First Starbucks Unionizes in Tennessee

Outside view of Starbucks Coffee

A Starbucks in Tennessee became the first store in the state to join what has become a nationwide movement among the coffee chain giant’s employees to unionize.

“The Merchants Drive Starbucks in Knoxville, Tennessee just WON their union vote and will become the first unionized Starbucks store in the south,” Starbucks Workers United announced Tuesday on Twitter.

The movement that began in Buffalo, New York, and worked its way through the Midwest to stores in Ohio and Minnesota has now gone nationwide.

According to union’s Twitter account, stores in Utah, Arizona and California have also joined the union, while stores in several other states are protesting what they describe as unfair labor policies.

“Starbucks is the leader in the coffee industry, and one of the most successful companies in the world,” the Starbucks Workers United website says. “We want to share in that success, and we want to have a voice in determining what that looks like for us. We think there is a disconnect between corporate and us. The company says that partners come first, but all too often puts large shareholders above all else.”

In response to the Tennessee store’s unionization effort, Starbucks Workers United claims that company owner and former CEO Howard Schultz is attempting to buy them off with a new benefits package.

The union seems to have already decided that whatever the offer is, it will not be good enough.

“BREAKING: Insiders at Starbucks tell us Howard Schultz plans to announce new benefits in an attempt to slow the momentum of our union campaign,” the group said Thursday. “We know that this is a response to our efforts, and without a union these benefits can be taken away as easily as they can be granted.”

After the Cleveland store unionized, the union members sent a letter to Starbucks CEO Kevin Johnson, describing their issues with the company:

Starbucks partners invest their safety, time, and well-being to serve at the forefront of the customer service industry, and this has been especially true during the COVID-19 pandemic. (However), we do not feel we have been adequately cared for in terms of consistent guidelines or effective safety measures … These experiences have often (led) to burnout, disillusionment, and a feeling that rather than being considered “partners,” we are simply cogs in a machine. … we know we can all do better.

The company has not directly commented on the unionization efforts.

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Pete D’Abrosca is a reporter at The Tennessee Star and The Star News Network. Email tips to [email protected].
Photo “Starbucks Coffee” by TR.



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9 Thoughts to “First Starbucks Unionizes in Tennessee”

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  3. Dr Ken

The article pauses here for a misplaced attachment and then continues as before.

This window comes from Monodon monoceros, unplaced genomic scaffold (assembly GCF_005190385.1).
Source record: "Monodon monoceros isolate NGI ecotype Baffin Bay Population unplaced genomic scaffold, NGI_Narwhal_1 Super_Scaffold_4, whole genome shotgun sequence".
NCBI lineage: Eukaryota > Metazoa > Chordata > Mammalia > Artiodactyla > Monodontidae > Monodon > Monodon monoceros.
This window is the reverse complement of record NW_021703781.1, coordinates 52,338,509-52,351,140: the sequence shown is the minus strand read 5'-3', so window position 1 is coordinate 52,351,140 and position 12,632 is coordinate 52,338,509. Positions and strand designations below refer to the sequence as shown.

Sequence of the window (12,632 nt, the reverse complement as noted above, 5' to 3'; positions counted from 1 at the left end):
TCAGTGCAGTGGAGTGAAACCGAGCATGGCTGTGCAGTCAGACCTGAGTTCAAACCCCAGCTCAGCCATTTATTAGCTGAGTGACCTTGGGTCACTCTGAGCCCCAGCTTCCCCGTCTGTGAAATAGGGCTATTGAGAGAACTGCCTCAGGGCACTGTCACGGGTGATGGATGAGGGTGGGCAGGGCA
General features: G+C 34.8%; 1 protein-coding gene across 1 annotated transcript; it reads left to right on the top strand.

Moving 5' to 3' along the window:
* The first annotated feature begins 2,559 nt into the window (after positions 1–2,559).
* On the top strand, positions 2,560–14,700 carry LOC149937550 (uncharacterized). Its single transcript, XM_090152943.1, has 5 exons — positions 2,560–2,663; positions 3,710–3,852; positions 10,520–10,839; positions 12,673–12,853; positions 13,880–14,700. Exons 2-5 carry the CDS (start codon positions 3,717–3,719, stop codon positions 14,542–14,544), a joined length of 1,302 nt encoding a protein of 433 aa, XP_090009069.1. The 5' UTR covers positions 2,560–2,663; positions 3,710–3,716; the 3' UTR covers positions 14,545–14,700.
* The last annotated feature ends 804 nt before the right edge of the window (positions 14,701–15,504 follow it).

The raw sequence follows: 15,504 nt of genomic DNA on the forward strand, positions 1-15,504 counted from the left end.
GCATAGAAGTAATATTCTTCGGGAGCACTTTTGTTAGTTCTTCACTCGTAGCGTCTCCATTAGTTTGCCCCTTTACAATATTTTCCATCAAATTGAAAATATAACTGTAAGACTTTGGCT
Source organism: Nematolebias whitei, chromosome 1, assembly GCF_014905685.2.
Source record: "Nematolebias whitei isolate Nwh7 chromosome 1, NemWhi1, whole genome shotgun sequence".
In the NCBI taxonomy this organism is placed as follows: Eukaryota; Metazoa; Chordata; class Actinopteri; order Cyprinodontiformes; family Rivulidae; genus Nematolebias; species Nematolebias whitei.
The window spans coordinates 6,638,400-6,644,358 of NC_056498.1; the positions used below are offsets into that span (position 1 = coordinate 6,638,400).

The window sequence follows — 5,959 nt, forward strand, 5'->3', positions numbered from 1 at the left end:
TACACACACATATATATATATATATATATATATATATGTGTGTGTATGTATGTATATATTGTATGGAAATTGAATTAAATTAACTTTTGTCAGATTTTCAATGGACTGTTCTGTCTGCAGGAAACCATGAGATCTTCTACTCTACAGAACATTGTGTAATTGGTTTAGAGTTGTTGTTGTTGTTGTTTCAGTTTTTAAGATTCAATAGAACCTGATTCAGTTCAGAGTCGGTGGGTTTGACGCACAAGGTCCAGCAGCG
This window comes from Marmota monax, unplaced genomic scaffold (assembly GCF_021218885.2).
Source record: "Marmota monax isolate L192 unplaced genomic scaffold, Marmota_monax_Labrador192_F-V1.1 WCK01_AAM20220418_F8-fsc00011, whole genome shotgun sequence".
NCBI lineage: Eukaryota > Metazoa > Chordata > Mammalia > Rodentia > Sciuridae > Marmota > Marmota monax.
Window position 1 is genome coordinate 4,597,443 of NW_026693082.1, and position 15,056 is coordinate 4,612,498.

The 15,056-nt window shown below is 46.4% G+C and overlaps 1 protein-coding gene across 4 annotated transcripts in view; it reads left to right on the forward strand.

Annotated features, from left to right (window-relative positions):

You would think by the education level of most baristas that they would know increasing the product cost reduces the sale. Starbucks unionizes, the cost of a cup of coffee goes up. That cost, which is already exorbitantly high, results in customers going elsewhere for their cup of coffee. Reduced customer traffic means less sales which means the less need for staff. Baristas, let me be both blunt and candid, you are easily replaced by those who will work for less money. So, did you win? Ask that of yourself when you are on the other side of the counter having to pay for now even more over-priced coffee. Did your degree, did your education, teach you anything?

    1. Cannoneer2

      “you are easily replaced by those who will work for less money” So goes the great hope of the Chamber of Commerce crowd….

  4. william delzell

    This is GOOD news! Employees at fast food places need security and decent wages/benefits to improve morale and the ability to support a family.

  5. Kevin

    I think this is GREAT! You can start counting the days until there are mechanized baristas in every cafe’. It’ll be a win-win. The shop owners will save a bunch of money on pay and benefits, and all of those kids with PhD’s in Fine Arts, Sociology and Basket Weaving, can get back to pursuing their dreams!

    1. 83ragtop50

      Kevin – My thoughts exactly. Wish I could boycott them, but I have been doing that for many, many years. Unfortunately, this seems to indicate three things:
      1) A younger generation that seeks to get something for nothing.
      2) The effect of the influx of those moving here from ruined states.
      3) Higher costs for all Tennesseans.

      And, yes, I am personally acquainted with a college graduate with a music who cannot get a real job 3 years after graduation, so he works at Starbucks.

      1. Cannoneer2

        As opposed to an older generation of corporate chieftains who always want something for nothing? Or 120% after an employee has given 110%? The pendulum swings both ways.

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